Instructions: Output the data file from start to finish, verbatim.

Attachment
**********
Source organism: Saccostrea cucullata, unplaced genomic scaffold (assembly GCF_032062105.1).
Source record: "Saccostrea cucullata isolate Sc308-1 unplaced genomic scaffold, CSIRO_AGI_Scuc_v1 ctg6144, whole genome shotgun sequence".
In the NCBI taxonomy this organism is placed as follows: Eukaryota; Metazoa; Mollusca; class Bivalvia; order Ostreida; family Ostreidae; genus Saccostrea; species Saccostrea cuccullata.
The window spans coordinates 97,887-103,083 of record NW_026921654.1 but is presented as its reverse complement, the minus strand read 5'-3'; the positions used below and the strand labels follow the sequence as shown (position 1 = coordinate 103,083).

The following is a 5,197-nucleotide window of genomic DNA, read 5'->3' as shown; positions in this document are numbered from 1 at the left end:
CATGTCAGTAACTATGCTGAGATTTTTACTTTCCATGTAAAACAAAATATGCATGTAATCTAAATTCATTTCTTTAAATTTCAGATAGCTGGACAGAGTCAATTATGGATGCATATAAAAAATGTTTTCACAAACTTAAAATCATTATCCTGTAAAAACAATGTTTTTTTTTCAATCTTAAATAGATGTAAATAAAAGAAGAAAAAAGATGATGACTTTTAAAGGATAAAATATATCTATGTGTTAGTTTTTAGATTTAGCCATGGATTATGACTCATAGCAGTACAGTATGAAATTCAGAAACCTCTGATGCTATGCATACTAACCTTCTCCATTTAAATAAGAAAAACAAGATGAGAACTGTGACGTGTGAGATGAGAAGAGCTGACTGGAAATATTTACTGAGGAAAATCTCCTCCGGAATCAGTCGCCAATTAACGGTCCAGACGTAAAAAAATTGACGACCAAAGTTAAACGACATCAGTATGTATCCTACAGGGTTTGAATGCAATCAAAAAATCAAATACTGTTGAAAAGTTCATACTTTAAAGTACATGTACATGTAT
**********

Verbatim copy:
Source organism: Saccostrea cucullata, unplaced genomic scaffold (assembly GCF_032062105.1).
Source record: "Saccostrea cucullata isolate Sc308-1 unplaced genomic scaffold, CSIRO_AGI_Scuc_v1 ctg6144, whole genome shotgun sequence".
In the NCBI taxonomy this organism is placed as follows: Eukaryota; Metazoa; Mollusca; class Bivalvia; order Ostreida; family Ostreidae; genus Saccostrea; species Saccostrea cuccullata.
The window spans coordinates 97,887-103,083 of record NW_026921654.1 but is presented as its reverse complement, the minus strand read 5'-3'; the positions used below and the strand labels follow the sequence as shown (position 1 = coordinate 103,083).

The following is a 5,197-nucleotide window of genomic DNA, read 5'->3' as shown; positions in this document are numbered from 1 at the left end:
CATGTCAGTAACTATGCTGAGATTTTTACTTTCCATGTAAAACAAAATATGCATGTAATCTAAATTCATTTCTTTAAATTTCAGATAGCTGGACAGAGTCAATTATGGATGCATATAAAAAATGTTTTCACAAACTTAAAATCATTATCCTGTAAAAACAATGTTTTTTTTTCAATCTTAAATAGATGTAAATAAAAGAAGAAAAAAGATGATGACTTTTAAAGGATAAAATATATCTATGTGTTAGTTTTTAGATTTAGCCATGGATTATGACTCATAGCAGTACAGTATGAAATTCAGAAACCTCTGATGCTATGCATACTAACCTTCTCCATTTAAATAAGAAAAACAAGATGAGAACTGTGACGTGTGAGATGAGAAGAGCTGACTGGAAATATTTACTGAGGAAAATCTCCTCCGGAATCAGTCGCCAATTAACGGTCCAGACGTAAAAAAATTGACGACCAAAGTTAAACGACATCAGTATGTATCCTACAGGGTTTGAATGCAATCAAAAAATCAAATACTGTTGAAAAGTTCATACTTTAAAGTACATGTACATGTAT